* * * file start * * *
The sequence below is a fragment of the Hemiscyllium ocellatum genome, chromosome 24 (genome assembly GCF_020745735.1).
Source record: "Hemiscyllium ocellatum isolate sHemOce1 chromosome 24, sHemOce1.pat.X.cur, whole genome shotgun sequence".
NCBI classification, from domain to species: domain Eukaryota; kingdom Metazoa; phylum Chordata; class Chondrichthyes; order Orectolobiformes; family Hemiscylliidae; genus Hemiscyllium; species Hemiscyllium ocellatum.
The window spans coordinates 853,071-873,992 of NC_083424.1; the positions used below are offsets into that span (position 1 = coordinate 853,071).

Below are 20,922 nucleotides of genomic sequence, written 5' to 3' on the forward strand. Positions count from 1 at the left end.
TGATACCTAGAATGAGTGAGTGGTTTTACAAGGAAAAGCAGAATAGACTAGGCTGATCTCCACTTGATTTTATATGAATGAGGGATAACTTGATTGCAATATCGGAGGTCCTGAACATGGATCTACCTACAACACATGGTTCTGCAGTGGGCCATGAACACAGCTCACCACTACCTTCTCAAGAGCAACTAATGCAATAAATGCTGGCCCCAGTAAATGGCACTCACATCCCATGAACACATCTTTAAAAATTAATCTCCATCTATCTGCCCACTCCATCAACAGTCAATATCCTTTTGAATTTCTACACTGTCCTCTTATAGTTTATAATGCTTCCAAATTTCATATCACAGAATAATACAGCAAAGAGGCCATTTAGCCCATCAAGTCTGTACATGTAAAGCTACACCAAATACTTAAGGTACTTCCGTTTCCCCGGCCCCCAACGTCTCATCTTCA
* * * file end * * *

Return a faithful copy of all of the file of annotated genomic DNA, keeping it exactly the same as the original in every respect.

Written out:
The sequence below is a fragment of the Hemiscyllium ocellatum genome, chromosome 24 (genome assembly GCF_020745735.1).
Source record: "Hemiscyllium ocellatum isolate sHemOce1 chromosome 24, sHemOce1.pat.X.cur, whole genome shotgun sequence".
NCBI classification, from domain to species: domain Eukaryota; kingdom Metazoa; phylum Chordata; class Chondrichthyes; order Orectolobiformes; family Hemiscylliidae; genus Hemiscyllium; species Hemiscyllium ocellatum.
The window spans coordinates 853,071-873,992 of NC_083424.1; the positions used below are offsets into that span (position 1 = coordinate 853,071).

Below are 20,922 nucleotides of genomic sequence, written 5' to 3' on the forward strand. Positions count from 1 at the left end.
TGATACCTAGAATGAGTGAGTGGTTTTACAAGGAAAAGCAGAATAGACTAGGCTGATCTCCACTTGATTTTATATGAATGAGGGATAACTTGATTGCAATATCGGAGGTCCTGAACATGGATCTACCTACAACACATGGTTCTGCAGTGGGCCATGAACACAGCTCACCACTACCTTCTCAAGAGCAACTAATGCAATAAATGCTGGCCCCAGTAAATGGCACTCACATCCCATGAACACATCTTTAAAAATTAATCTCCATCTATCTGCCCACTCCATCAACAGTCAATATCCTTTTGAATTTCTACACTGTCCTCTTATAGTTTATAATGCTTCCAAATTTCATATCACAGAATAATACAGCAAAGAGGCCATTTAGCCCATCAAGTCTGTACATGTAAAGCTACACCAAATACTTAAGGTACTTCCGTTTCCCCGGCCCCCAACGTCTCATCTTCA